The term tariqa refers to a Sufi order, led by a shaykh who is sometimes called a murshid, pir, or guide, but more often simply called a shaykh. The members of an order are called mureeds, or disciples, followers. Other terms for a Sufi are faqir, one who is poor or needy, generally meaning that one is in need of God.
Sufism is equally prevalent among Sunnis and Shi'is. Those sectarian denominations are not relevant to the category of Sufism, which adds a mystical dimension to either form of Islam. Obviously, not every Muslim is also a Sufi, but Sufism is not viewed by non-Sufi Muslims as another religion, but as another style of worship. Of course, such opinions vary from one place to another, in one country or another. In Pakistan and India, for example, general participation in Sufi festivals is extremely common, while in the United States, this is not usually the case. This is partly because the Sufi tradition in South Asia is deeply rooted in general cultural practices involving food, music, dancing, singing, and iconography, while in the United States, it is less rooted in local custom, and therefore less likely to appeal to a wide range of members and non-members.
Nearly every Sufi order takes its name from its original founder, and different tariqas could form offshoots once disciples attain the level of becoming teachers themselves. In some cases, a shaykh will name a successor, who will carry on the work and tradition of an order. In other cases, if no successor is named, disciples will elect a new leader. The mantle of leadership is not necessarily passed on to one's family members, though this often is what occurs.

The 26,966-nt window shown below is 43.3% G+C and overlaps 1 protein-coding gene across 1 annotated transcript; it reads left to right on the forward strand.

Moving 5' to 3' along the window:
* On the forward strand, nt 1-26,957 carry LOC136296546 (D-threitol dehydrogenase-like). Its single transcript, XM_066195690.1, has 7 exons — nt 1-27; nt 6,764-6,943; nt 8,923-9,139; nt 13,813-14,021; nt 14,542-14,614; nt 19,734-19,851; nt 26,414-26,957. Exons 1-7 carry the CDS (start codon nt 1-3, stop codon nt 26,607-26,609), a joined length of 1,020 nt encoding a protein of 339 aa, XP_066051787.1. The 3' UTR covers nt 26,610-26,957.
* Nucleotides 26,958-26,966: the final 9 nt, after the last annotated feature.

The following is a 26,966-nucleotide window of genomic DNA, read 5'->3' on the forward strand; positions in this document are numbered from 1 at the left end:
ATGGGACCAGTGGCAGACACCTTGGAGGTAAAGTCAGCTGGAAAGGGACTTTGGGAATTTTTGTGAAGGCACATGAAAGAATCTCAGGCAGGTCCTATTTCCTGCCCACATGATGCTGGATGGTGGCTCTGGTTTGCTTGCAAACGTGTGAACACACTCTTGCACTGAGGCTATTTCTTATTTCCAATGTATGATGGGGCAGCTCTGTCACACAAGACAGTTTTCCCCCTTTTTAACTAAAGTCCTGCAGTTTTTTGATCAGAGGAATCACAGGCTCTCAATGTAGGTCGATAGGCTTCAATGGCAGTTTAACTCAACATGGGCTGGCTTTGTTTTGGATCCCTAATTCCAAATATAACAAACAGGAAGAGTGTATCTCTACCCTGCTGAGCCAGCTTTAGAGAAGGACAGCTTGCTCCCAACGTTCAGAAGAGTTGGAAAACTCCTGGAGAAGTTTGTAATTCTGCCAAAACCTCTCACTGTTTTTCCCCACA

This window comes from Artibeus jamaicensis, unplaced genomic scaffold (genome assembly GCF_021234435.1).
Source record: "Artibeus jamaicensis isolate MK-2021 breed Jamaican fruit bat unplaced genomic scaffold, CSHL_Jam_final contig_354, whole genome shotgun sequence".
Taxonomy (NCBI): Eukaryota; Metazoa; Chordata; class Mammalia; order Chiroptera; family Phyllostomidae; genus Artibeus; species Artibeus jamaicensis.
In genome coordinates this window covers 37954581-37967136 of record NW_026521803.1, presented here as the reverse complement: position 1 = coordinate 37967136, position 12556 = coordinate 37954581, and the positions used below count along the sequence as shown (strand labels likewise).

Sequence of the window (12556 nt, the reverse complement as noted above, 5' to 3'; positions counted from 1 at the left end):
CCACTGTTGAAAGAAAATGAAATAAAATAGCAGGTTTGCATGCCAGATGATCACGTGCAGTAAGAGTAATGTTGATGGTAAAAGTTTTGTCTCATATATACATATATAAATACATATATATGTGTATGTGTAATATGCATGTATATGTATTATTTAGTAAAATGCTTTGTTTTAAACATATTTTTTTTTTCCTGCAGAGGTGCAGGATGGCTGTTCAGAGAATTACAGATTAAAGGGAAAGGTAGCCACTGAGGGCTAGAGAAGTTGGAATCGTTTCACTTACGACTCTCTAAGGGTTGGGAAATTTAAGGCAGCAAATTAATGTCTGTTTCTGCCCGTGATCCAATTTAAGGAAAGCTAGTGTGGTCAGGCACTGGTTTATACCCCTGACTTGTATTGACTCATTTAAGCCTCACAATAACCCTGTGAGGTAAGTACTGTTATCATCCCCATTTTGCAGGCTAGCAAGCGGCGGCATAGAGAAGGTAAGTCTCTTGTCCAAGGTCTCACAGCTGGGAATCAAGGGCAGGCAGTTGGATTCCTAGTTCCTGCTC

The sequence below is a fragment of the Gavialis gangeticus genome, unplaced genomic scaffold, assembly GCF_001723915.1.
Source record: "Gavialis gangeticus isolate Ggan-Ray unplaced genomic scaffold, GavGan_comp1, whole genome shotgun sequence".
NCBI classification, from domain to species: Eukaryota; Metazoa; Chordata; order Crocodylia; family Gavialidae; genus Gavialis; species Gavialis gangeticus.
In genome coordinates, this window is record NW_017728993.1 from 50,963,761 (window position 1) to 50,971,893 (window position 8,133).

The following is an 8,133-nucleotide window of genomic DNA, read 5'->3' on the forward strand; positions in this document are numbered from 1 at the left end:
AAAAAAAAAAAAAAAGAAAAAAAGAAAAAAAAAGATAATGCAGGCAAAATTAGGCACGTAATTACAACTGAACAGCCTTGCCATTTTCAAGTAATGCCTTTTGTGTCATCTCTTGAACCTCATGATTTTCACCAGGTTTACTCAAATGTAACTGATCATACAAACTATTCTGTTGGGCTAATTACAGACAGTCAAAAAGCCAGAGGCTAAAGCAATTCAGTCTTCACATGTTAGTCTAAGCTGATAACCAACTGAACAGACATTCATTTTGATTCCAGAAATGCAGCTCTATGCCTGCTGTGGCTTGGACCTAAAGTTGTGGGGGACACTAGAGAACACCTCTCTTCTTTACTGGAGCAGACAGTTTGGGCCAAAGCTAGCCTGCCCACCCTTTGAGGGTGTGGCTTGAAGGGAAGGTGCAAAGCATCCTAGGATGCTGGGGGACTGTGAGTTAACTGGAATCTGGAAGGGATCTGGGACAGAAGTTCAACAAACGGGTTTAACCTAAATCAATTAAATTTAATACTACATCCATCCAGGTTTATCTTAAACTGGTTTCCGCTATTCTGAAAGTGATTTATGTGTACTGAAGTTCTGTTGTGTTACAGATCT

Every Sufi order has and maintains a chain of tradition going back through the founder to his or her teachers and all the way back to Muhammad's teaching in the form of the hadith and as revealed in the Quran. This continuous chain is called a silsilah, and often comprises a simple list of names of the generations of teachers who have passed on methods and wisdom through the generations. For most Sufis who are Shi'i, the silsilah goes back Ali, the cousin and son-in-law of Muhammad. Sunni Sufis often link their silsilahs to Ali or to one or more of Muhammad's close Companions, such as Abu Bakr or Umar.
Each disciple is guided along the path of his or her spiritual development with specific instructions from theteacher. These instructions may consist of recitations that are to be read at specific times of day, and may comprise dozens or hundreds of repetitive supplications. All of these extra practices are in addition to the mandatory prayers incumbent on all Muslims, and they change and develop as the Sufi matures on his or her path.
Sufis are often cast as community changers in that their brand of Islamic worship seems conducive to more personalized and local expressions of religion. Thus, in South and Southeast Asia, Hindu music and practices fused with local Sufi practices in ways that distinguish that brand of Muslim life from other parts of the Islamic world. Sufi orders thus contributed to the spread of Islam in various regions, including Asia, sub-Saharan Africa, and North Africa. While some scholars overstate the role of Sufi missionaries in the conversion of South and Southeast Asia, it is true that Indonesia, the most populous Muslim country in the world, was affected by Muslim merchants and Sufis and never conquered by Muslim armies.